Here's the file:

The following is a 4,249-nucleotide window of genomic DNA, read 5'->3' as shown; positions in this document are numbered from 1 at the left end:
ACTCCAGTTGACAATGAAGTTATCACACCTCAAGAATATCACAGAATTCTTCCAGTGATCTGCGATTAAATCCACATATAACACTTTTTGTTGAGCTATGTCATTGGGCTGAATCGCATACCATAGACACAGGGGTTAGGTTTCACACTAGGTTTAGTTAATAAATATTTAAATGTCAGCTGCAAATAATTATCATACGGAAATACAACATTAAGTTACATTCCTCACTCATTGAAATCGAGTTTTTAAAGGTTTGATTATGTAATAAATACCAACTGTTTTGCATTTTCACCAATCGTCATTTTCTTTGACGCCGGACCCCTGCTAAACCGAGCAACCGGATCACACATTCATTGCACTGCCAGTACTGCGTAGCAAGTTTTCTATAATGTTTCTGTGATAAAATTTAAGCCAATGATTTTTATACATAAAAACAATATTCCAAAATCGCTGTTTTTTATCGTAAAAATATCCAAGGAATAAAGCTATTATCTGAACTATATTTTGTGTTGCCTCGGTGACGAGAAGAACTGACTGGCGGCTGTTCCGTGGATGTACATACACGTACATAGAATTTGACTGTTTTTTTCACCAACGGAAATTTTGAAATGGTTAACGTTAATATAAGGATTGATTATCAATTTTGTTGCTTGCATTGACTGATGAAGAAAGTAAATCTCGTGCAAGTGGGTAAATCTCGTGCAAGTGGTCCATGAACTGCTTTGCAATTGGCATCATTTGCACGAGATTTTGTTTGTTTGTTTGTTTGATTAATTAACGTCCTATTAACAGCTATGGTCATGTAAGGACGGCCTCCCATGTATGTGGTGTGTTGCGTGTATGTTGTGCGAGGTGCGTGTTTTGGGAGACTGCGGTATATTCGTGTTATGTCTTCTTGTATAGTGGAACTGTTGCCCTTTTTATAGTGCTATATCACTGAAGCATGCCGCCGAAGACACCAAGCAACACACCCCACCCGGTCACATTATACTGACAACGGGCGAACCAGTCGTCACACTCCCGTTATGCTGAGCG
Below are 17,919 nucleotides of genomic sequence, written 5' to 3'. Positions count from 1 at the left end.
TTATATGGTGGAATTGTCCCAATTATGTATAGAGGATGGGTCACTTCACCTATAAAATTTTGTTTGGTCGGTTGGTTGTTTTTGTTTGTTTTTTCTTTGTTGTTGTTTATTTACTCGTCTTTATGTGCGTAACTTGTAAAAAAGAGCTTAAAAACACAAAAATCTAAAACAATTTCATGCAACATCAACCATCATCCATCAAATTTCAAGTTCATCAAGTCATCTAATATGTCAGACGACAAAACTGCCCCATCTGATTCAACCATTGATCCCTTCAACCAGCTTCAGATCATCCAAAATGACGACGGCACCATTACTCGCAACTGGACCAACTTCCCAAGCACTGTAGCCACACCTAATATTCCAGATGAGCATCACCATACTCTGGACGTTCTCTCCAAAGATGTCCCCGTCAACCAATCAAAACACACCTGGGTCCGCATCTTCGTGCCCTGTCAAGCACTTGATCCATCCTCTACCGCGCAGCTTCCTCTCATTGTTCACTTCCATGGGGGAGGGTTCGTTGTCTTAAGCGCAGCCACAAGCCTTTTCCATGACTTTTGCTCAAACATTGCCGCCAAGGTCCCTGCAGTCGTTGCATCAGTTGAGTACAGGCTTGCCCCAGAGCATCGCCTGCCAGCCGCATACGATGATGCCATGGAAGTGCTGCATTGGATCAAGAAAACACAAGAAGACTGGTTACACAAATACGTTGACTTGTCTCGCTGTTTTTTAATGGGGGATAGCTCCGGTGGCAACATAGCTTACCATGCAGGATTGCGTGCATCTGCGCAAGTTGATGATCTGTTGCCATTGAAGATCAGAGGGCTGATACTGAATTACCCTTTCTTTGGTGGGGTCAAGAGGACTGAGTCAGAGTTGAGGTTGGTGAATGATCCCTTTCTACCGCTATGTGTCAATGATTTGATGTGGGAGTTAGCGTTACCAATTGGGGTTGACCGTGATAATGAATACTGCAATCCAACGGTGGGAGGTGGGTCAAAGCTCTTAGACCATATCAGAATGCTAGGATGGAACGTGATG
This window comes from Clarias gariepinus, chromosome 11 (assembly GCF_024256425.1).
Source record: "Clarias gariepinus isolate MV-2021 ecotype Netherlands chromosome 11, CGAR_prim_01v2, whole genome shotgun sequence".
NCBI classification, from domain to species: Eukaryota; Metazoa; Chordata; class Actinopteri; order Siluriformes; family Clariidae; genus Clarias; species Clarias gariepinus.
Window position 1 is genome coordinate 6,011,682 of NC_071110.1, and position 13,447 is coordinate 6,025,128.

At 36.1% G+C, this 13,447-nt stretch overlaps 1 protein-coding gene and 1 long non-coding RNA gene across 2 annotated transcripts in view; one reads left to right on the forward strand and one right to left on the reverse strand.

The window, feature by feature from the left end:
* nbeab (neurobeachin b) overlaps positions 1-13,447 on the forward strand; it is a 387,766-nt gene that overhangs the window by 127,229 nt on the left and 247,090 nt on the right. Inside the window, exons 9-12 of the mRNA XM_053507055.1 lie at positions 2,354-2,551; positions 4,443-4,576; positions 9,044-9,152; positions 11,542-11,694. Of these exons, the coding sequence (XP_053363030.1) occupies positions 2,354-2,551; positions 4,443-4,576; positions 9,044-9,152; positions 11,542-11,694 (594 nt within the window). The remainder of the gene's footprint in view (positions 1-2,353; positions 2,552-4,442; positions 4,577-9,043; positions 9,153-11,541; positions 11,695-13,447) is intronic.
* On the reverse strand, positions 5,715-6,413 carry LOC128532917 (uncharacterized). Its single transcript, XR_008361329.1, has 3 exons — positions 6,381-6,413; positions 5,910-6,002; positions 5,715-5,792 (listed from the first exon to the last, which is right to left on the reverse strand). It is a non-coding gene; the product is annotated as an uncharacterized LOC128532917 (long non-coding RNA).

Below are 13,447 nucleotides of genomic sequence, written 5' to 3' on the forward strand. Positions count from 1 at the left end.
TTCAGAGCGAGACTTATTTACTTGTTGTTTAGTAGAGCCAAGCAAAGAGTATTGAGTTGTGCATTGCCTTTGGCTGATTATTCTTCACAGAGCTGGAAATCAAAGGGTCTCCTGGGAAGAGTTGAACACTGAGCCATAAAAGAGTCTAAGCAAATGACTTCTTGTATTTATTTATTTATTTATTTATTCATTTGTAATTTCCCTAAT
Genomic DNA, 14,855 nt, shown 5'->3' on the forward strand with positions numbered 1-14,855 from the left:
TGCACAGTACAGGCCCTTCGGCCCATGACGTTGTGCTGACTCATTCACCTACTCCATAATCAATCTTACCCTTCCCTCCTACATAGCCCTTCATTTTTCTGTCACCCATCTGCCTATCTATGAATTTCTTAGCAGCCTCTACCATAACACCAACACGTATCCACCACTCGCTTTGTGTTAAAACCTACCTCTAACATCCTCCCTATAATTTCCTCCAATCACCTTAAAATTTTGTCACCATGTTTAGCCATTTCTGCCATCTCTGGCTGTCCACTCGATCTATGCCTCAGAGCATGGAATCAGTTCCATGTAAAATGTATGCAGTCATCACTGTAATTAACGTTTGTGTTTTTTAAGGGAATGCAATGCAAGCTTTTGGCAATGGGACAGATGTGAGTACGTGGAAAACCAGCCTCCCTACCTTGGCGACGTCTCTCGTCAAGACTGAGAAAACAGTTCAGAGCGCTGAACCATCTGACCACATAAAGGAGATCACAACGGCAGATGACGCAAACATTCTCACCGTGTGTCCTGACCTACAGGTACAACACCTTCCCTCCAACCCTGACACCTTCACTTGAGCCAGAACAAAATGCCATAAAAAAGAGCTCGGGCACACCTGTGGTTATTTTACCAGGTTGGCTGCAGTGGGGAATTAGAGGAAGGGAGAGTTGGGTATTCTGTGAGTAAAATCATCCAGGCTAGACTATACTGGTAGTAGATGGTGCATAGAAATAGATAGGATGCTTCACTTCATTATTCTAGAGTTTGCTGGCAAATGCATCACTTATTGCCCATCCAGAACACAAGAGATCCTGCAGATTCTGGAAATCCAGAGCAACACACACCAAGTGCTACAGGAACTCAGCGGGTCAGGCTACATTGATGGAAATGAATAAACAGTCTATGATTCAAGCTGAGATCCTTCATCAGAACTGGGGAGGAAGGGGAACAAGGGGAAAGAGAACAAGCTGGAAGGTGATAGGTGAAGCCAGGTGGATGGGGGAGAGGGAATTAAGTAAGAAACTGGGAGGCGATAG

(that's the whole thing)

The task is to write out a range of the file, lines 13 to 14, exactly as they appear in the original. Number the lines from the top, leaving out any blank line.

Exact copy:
Below are 13,447 nucleotides of genomic sequence, written 5' to 3' on the forward strand. Positions count from 1 at the left end.
TTCAGAGCGAGACTTATTTACTTGTTGTTTAGTAGAGCCAAGCAAAGAGTATTGAGTTGTGCATTGCCTTTGGCTGATTATTCTTCACAGAGCTGGAAATCAAAGGGTCTCCTGGGAAGAGTTGAACACTGAGCCATAAAAGAGTCTAAGCAAATGACTTCTTGTATTTATTTATTTATTTATTTATTCATTTGTAATTTCCCTAAT